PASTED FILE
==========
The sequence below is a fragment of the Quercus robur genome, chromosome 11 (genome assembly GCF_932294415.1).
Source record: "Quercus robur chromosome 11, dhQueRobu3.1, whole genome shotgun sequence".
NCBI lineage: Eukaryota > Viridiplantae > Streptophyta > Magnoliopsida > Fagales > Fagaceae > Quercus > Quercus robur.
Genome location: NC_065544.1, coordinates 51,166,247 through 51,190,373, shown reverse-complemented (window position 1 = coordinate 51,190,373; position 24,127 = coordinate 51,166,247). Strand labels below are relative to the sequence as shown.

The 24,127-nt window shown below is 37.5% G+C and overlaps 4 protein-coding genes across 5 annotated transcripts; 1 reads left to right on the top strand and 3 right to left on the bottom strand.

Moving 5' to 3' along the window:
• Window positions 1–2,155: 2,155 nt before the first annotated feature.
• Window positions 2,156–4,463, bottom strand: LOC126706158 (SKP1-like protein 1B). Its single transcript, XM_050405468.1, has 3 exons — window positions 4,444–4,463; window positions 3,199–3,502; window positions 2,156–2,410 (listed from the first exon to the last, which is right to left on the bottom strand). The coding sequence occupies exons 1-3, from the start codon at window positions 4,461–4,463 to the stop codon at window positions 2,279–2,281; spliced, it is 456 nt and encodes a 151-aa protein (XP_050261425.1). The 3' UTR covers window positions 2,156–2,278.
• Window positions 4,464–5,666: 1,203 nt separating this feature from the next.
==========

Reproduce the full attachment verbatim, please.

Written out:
The sequence below is a fragment of the Quercus robur genome, chromosome 11 (genome assembly GCF_932294415.1).
Source record: "Quercus robur chromosome 11, dhQueRobu3.1, whole genome shotgun sequence".
NCBI lineage: Eukaryota > Viridiplantae > Streptophyta > Magnoliopsida > Fagales > Fagaceae > Quercus > Quercus robur.
Genome location: NC_065544.1, coordinates 51,166,247 through 51,190,373, shown reverse-complemented (window position 1 = coordinate 51,190,373; position 24,127 = coordinate 51,166,247). Strand labels below are relative to the sequence as shown.

The 24,127-nt window shown below is 37.5% G+C and overlaps 4 protein-coding genes across 5 annotated transcripts; 1 reads left to right on the top strand and 3 right to left on the bottom strand.

Moving 5' to 3' along the window:
• Window positions 1–2,155: 2,155 nt before the first annotated feature.
• Window positions 2,156–4,463, bottom strand: LOC126706158 (SKP1-like protein 1B). Its single transcript, XM_050405468.1, has 3 exons — window positions 4,444–4,463; window positions 3,199–3,502; window positions 2,156–2,410 (listed from the first exon to the last, which is right to left on the bottom strand). The coding sequence occupies exons 1-3, from the start codon at window positions 4,461–4,463 to the stop codon at window positions 2,279–2,281; spliced, it is 456 nt and encodes a 151-aa protein (XP_050261425.1). The 3' UTR covers window positions 2,156–2,278.
• Window positions 4,464–5,666: 1,203 nt separating this feature from the next.